Thousands Bid Farewell to Pompano Beach Fireman, Bill Elliott, at a Tearful Memorial
On January 6, 2012, the Pompano Beach Fire Department lost one of their men. During a routine training exercise, William “Bill” Elliott, 49, fell from a 100ft ladder, becoming the first Pompano Beach firefighter to die in the line of duty.
The following Friday, January 12, at a very special memorial service at Calvary Chapel Fort Lauderdale, there were many tears on the faces of thousands of friends, family, and firefighters from across Florida, who gathered to mourn this great loss. Many speakers, including: Pastor Bob Coy, Fire Chief Harry Small, Chaplin Reverend Paul Walker, and close family members, praised the life of Elliott.
“This is the first time in our history that we have lost someone on the job,” said Chief Small as he approached the pulpit, struggling to keep his voice from cracking. “This death is especially traumatic for the fire department and shakes us to our very core.”
Pastor Bob opened the service saying, “If you knew Bill, you know that he would say ‘relax, take it easy.’ He’d want you to laugh as you remember his life.”
Reverend Walker gave testimony of Elliott’s fulfilled life. “He approached his life, job and friends always thinking about how he could help others. Bill was a hero in the way that he lived and in the way that he died.”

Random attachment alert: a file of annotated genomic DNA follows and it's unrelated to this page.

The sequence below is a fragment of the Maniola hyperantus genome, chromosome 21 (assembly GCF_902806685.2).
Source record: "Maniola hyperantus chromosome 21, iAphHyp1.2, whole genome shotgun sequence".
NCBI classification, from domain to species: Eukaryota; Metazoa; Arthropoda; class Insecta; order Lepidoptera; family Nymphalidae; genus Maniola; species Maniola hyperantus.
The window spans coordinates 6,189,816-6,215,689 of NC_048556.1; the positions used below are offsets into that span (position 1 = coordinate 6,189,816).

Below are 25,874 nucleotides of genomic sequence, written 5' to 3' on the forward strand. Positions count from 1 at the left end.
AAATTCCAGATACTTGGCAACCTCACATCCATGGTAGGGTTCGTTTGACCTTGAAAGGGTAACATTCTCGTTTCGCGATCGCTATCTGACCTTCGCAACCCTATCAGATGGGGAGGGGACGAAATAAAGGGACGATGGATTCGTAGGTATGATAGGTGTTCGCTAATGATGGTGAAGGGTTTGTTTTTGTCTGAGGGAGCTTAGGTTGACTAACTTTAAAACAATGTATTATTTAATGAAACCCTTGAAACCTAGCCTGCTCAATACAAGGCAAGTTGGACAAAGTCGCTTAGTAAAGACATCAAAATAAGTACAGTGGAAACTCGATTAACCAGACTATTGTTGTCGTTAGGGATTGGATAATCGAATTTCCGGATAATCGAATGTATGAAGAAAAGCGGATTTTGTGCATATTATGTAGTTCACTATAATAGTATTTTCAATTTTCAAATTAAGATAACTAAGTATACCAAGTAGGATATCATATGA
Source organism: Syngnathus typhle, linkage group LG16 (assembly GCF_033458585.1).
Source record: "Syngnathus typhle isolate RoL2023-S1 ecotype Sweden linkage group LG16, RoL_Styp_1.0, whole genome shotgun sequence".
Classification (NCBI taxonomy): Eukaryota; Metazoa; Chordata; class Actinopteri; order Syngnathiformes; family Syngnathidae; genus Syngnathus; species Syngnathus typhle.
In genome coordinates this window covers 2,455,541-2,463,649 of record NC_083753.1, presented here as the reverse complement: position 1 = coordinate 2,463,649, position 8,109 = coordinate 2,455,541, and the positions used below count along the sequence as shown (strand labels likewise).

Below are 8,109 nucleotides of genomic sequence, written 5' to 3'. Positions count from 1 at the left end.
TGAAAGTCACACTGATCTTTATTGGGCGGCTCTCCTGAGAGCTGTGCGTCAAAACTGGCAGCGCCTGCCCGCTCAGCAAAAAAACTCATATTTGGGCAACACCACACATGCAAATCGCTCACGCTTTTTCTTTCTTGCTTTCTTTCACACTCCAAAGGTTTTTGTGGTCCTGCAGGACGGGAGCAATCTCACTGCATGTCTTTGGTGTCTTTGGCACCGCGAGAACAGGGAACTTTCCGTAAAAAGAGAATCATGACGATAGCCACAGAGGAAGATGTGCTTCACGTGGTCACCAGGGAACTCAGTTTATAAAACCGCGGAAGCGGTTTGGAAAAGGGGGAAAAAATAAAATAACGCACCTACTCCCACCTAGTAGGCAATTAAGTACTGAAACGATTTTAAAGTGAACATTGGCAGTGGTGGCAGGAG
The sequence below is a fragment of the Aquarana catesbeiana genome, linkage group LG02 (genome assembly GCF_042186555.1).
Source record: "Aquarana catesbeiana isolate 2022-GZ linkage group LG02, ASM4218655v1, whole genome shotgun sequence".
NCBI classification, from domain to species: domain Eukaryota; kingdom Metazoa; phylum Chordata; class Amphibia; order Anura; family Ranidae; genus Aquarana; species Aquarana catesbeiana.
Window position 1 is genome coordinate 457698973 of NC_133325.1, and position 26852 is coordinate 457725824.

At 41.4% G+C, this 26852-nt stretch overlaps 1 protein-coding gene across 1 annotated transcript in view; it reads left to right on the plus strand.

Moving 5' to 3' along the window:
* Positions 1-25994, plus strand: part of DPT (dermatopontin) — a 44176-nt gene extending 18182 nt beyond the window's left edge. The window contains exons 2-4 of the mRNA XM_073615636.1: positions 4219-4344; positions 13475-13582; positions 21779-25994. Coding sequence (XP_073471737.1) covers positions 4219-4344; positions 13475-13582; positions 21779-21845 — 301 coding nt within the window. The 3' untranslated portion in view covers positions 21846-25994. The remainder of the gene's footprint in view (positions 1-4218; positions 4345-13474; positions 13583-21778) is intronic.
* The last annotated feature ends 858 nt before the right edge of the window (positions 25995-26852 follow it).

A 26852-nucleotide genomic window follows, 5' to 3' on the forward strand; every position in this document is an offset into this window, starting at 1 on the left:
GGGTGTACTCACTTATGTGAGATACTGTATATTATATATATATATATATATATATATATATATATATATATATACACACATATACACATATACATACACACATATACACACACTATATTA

During a tearful and moving speech, Elliott’s brother, John Elliott added, “He brought joy and excitement everywhere he went; he was respected for his spirit.”
The service included traditional firefighter memorials like the last alarm and three bells. His family was presented with a flag, helmet and Metal of Valor to honor Bill’s 29 years of service.
“It was a horrible day, but an awesome ceremony,” said firefighter Ron Morales, with tears in his eyes. Morales was hired by the Pompano Beach Firehouse at the same time as Elliott. He received the news of his pal’s accident while he was out having dinner with his family.
Pastor Bob and Reverend Walker presented the Gospel to those in attendance. Walker said, “It’s my prayer that everyone would look at the frailty of life, because one day you’re going to step into the eternal.”
Although his family and friends will miss him terrribly, even his dog Dingy, who was seen walking around the pulpit after sniffing his firefigher uniform that was placed over the casket, they are confident that Elliott is in the arms of Christ, and that his legacy of hard work, compassion, bravery and sacrifice will live on.